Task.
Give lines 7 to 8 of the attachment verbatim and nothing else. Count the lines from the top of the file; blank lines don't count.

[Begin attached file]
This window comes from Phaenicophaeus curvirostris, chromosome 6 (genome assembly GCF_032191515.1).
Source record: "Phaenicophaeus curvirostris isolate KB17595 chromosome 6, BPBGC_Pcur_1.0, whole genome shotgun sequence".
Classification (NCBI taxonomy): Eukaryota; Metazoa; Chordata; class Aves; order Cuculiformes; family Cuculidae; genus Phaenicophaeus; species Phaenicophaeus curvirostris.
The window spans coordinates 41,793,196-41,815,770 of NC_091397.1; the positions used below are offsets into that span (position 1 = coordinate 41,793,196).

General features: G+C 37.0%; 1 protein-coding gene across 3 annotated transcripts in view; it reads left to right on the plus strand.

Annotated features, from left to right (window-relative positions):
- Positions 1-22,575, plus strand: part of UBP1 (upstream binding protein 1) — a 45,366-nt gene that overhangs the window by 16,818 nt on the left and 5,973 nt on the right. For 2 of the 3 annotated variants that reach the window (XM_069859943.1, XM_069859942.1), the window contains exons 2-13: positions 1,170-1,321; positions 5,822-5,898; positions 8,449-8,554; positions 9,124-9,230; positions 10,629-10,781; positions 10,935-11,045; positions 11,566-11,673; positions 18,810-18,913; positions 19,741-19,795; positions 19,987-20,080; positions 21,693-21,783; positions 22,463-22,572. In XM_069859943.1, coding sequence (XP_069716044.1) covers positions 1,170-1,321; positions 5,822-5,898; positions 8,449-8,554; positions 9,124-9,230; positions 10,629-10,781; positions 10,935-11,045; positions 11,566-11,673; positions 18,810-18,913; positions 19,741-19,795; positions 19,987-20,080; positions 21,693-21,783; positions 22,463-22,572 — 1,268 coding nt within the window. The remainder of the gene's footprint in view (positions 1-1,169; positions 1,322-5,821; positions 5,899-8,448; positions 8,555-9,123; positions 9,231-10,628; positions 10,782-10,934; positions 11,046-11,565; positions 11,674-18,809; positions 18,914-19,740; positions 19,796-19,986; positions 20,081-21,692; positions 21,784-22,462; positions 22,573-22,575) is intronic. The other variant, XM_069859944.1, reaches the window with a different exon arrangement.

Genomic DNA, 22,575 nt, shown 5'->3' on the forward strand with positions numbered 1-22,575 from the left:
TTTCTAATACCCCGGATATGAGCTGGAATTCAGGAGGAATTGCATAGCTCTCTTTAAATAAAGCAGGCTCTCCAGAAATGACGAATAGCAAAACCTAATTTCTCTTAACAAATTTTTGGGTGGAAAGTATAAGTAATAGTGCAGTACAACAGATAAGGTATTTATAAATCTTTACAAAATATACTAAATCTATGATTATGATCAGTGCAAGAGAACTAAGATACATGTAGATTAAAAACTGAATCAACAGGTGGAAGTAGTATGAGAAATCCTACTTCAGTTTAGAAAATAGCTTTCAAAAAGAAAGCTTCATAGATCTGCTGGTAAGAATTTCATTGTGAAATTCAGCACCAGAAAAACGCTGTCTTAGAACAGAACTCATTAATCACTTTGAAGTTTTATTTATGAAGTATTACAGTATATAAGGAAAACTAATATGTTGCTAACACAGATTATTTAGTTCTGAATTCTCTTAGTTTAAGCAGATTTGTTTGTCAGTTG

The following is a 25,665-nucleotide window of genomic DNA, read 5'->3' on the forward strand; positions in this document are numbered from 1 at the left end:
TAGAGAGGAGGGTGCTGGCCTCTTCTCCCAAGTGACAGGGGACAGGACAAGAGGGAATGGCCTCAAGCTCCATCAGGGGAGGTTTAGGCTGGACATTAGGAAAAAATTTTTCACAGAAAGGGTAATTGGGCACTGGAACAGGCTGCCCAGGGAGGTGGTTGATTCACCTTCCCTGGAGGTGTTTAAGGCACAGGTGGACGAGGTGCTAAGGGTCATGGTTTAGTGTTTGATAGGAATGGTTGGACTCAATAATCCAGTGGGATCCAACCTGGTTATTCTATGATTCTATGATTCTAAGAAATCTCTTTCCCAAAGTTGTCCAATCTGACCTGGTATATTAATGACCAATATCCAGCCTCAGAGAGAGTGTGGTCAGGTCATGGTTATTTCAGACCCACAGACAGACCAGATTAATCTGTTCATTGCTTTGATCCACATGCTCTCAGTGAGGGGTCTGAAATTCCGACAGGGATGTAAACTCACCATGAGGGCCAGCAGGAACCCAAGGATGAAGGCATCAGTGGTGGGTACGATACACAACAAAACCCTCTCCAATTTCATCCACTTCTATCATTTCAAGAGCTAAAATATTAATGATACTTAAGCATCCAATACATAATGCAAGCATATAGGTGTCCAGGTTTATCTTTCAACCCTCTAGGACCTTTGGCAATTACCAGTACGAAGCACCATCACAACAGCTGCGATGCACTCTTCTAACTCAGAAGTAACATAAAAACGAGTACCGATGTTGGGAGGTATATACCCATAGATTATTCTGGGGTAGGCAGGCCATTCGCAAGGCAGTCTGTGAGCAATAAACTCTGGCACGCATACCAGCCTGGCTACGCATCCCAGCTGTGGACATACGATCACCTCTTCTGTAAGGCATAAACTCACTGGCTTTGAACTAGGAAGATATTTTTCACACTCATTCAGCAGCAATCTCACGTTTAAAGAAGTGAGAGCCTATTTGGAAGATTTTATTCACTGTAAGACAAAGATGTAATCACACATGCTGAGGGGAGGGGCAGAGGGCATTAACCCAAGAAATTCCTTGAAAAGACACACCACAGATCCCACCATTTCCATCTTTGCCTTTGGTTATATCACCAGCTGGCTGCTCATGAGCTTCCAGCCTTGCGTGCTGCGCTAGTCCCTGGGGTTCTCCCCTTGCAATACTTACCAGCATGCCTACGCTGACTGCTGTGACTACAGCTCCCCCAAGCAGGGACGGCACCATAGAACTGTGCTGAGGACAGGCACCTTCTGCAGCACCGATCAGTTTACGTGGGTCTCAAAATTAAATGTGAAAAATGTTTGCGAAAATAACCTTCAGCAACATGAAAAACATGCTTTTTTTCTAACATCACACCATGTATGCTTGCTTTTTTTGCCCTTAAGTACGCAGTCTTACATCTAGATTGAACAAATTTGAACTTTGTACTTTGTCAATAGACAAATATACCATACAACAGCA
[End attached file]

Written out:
- Positions 1-22,575, plus strand: part of UBP1 (upstream binding protein 1) — a 45,366-nt gene that overhangs the window by 16,818 nt on the left and 5,973 nt on the right. For 2 of the 3 annotated variants that reach the window (XM_069859943.1, XM_069859942.1), the window contains exons 2-13: positions 1,170-1,321; positions 5,822-5,898; positions 8,449-8,554; positions 9,124-9,230; positions 10,629-10,781; positions 10,935-11,045; positions 11,566-11,673; positions 18,810-18,913; positions 19,741-19,795; positions 19,987-20,080; positions 21,693-21,783; positions 22,463-22,572. In XM_069859943.1, coding sequence (XP_069716044.1) covers positions 1,170-1,321; positions 5,822-5,898; positions 8,449-8,554; positions 9,124-9,230; positions 10,629-10,781; positions 10,935-11,045; positions 11,566-11,673; positions 18,810-18,913; positions 19,741-19,795; positions 19,987-20,080; positions 21,693-21,783; positions 22,463-22,572 — 1,268 coding nt within the window. The remainder of the gene's footprint in view (positions 1-1,169; positions 1,322-5,821; positions 5,899-8,448; positions 8,555-9,123; positions 9,231-10,628; positions 10,782-10,934; positions 11,046-11,565; positions 11,674-18,809; positions 18,914-19,740; positions 19,796-19,986; positions 20,081-21,692; positions 21,784-22,462; positions 22,573-22,575) is intronic. The other variant, XM_069859944.1, reaches the window with a different exon arrangement.

Genomic DNA, 22,575 nt, shown 5'->3' on the forward strand with positions numbered 1-22,575 from the left: